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Passive policies put our children at risk

My View: Let's train a troop of campus reponders to save lives in a crisis


We continue to mourn with the families of 20 children and six adults killed last month in Sandy Hook Elementary School. At the same time, I am frustrated over our failure in America to protect our school children and teachers from future attacks.

President Obama rightfully told the grieving families in Connecticut, “Surely we can do better....” and, “We are not doing enough and we will have to change.” The question is what kind of change will make our K-12 schools safer for our children and educators when the next mass murderer forces his way into another of our schools.

This is a serious issue, and I am looking for realistic alternatives for our school district administrators to consider before a copy-cat massacre occurs here in Oregon. Please do not think me insensitive to the grief being felt in Newtown, Conn., and around America. This discussion results from the Sandy Hook tragedy, and if a change in school policy results that saves even one life during the next inevitable school-killing rampage, then the lives lost in Newtown will not have been lost in vain.

To focus our consideration on school safety, the debate over banning weapons will be addressed another day. There are already 250 million firearms in circulation, and assault weapons were already banned in Connecticut before the tragedy at Sandy Hook Elementary.

By sad coincidence, a madman in China also entered an elementary school recently and used a knife to stab 22 children.

In other words, instead of responding to the latest mass murder with calls for more gun-control, the real issue should be ensuring the protection of our children and educators from armed psychopaths. When a killer begins his rampage, the only armed person in the school for at least five minutes after the sound of the first gunshot is the mass murderer.

Stopping the rampage

Training in classroom lock-down techniques is valuable but passive. Classroom lock-down procedures alone fail to protect the children and adults who continue to be murdered before the police arrive. A police officer in every school is not the answer; a police officer would be the first target of a shooter, and the cost would be prohibitive for most school districts.

Lives would be saved by stopping the shooter. Seconds count when the police are five minutes away.

To start the discussion, here is a simple, inexpensive way to enable immediate response after the first gunshot in a school is fired: establish a program of campus responders.

Campus responders could be two or three responsible adult volunteers in every school (administrators, staff members, teachers or members of the community such as retired law enforcement or military personnel) who are enlisted and encouraged to obtain additional training and regular practice in the use of firearms. Each campus responder would have a firearm concealed on their person or locked and concealed in a secure metal gun box bolted in their desks.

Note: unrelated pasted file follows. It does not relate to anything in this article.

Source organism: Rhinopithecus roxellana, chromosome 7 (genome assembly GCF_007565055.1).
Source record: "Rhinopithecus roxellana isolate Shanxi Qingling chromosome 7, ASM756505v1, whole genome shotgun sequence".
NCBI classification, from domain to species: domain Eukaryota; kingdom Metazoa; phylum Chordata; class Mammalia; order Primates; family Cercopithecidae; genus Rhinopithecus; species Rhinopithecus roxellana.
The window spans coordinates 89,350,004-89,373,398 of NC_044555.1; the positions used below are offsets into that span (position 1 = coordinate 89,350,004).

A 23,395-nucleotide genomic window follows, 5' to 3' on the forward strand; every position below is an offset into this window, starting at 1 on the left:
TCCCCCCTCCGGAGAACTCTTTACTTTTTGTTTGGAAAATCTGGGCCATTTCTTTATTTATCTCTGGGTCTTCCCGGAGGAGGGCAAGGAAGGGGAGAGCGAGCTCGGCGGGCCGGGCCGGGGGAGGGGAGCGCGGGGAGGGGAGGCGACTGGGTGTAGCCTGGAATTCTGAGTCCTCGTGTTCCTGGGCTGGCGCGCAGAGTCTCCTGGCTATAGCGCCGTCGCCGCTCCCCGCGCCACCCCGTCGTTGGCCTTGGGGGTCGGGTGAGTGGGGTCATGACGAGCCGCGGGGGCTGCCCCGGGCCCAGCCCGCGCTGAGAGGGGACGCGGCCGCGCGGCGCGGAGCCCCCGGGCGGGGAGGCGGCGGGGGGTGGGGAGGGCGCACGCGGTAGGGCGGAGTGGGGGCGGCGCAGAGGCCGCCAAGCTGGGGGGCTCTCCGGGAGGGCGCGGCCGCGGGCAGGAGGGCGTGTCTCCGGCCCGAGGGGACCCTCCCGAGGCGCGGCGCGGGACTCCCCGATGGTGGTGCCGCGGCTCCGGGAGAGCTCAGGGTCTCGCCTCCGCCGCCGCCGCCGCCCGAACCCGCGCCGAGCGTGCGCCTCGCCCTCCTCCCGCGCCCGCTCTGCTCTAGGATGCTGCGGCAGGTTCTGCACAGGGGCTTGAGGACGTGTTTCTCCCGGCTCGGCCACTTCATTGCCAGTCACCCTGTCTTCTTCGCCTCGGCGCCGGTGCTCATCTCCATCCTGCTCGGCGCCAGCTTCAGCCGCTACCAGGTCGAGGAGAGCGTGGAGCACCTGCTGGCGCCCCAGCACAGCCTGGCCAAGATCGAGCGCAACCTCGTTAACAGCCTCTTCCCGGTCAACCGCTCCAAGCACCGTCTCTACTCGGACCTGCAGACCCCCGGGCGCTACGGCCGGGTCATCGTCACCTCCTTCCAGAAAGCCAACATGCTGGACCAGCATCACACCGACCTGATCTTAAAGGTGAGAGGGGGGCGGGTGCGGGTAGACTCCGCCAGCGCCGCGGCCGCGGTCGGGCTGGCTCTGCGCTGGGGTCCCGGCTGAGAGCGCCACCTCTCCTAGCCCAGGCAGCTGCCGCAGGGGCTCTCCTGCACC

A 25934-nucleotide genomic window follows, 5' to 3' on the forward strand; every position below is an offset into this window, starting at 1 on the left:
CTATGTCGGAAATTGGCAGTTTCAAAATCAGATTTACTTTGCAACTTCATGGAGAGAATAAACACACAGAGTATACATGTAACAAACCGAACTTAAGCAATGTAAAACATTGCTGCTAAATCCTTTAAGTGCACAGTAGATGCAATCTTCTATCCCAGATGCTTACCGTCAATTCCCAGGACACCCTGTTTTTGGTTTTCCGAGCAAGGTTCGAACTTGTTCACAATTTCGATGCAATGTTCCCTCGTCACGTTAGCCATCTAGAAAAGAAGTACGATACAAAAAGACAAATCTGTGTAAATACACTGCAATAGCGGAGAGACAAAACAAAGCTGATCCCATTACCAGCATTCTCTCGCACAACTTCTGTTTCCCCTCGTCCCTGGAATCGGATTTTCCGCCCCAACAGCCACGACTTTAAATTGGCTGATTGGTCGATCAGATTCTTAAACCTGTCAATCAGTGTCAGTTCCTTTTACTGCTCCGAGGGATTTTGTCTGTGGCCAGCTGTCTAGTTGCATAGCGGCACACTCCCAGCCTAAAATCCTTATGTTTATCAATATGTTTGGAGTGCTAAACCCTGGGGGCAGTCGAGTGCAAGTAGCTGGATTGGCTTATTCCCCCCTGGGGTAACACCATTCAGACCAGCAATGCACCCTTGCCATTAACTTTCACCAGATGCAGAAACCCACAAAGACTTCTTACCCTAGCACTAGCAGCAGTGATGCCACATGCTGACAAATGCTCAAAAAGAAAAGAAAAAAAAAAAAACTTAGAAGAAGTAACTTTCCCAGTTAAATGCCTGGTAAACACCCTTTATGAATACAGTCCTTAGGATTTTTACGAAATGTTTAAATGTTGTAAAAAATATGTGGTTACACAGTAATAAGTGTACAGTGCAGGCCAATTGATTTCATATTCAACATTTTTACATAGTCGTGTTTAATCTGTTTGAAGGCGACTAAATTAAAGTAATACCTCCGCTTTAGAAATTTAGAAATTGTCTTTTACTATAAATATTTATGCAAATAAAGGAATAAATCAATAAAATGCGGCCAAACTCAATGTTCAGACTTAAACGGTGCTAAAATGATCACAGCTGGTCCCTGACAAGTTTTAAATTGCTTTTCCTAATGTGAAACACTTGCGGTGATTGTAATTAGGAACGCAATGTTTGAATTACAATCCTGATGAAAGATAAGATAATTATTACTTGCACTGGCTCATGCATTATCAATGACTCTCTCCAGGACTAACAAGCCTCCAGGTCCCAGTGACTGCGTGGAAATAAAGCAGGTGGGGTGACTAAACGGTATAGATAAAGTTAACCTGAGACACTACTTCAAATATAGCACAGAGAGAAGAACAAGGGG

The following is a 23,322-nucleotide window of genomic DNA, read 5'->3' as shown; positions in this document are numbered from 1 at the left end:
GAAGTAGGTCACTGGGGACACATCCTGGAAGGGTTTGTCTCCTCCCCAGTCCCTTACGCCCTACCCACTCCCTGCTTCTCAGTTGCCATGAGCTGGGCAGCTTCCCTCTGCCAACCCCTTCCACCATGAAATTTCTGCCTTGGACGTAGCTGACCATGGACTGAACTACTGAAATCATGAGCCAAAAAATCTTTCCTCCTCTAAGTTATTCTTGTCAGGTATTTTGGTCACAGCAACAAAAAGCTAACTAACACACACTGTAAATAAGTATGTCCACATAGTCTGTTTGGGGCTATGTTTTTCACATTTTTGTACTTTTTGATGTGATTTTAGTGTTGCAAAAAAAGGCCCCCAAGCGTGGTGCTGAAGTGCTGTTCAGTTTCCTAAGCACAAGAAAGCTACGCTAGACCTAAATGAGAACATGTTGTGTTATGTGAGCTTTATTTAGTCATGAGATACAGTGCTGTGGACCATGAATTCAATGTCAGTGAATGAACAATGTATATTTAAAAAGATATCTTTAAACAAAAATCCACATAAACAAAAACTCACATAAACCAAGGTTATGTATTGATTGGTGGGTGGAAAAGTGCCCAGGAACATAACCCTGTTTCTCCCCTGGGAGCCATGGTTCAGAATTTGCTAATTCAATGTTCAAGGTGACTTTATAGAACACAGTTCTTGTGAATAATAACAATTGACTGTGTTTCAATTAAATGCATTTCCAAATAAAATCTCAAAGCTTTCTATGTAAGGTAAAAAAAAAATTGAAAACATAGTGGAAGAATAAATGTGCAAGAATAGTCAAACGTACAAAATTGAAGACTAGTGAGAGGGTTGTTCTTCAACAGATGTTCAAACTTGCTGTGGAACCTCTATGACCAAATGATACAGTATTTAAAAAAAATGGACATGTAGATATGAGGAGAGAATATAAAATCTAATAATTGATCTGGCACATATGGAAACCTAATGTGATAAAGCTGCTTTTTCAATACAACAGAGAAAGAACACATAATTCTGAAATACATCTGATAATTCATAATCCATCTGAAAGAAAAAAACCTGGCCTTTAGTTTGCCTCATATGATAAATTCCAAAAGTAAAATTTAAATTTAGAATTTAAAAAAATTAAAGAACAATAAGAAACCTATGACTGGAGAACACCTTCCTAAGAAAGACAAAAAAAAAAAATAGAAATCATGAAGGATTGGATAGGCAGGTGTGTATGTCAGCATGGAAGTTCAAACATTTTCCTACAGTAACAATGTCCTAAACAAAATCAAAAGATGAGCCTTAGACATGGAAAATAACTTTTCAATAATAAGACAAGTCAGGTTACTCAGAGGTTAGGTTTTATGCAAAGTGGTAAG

School district employees with prior military or law enforcement experience would be the initial candidates for this voluntary assignment. No one outside of school and district administration would know the identity of these volunteers.

In short, having armed and trained personnel in every school would enable immediate response with lethal force if and when the lives of our children and teachers were endangered by a mass murderer.

If this procedure had been implemented, the number of students and educators killed in every school massacre from Columbine to Virginia Tech to Sandy Hook might have been greatly reduced (the same would be true if implemented by shopkeepers and mall personnel such as those at Clackamas Town Center).

In Texas, the Harrold School District’s “Guardian Plan” already has implemented such a policy. Under present Oregon Firearm Law, school districts already have the authority to do likewise. In Israel and Thailand, armed school personnel save the lives of their children. In America, the slaughter of our school children continues.

To refocus this important debate, let’s consider the following: First, mass murderers may be armed with guns, knives, explosives and, as we saw last year in China, even hammers; second, from the 1998 killings in Oregon’s own Thurston High School to the massacre at Sandy Hook Elementary, our students and educators have continued to be slaughtered in our public schools; third, there is less than a one in a million chance that a mass shooting will occur in a school on any given day; fourth, police response times are at least five minutes; and fifth, the costs are prohibitive and counter-productive to a quality education to turn our schools into educational prisons with high fences, bullet proof doors and continual police patrols.

Nevertheless, as the Sandy Hook tragedy reminds us all, school campus massacres continue to occur, and our passive policies have failed to adequately limit the number of innocent victims once the rampage begins.

Dennis Richardson, a Central Point Republican, has served District 4 in the state House of Representatives since 2003.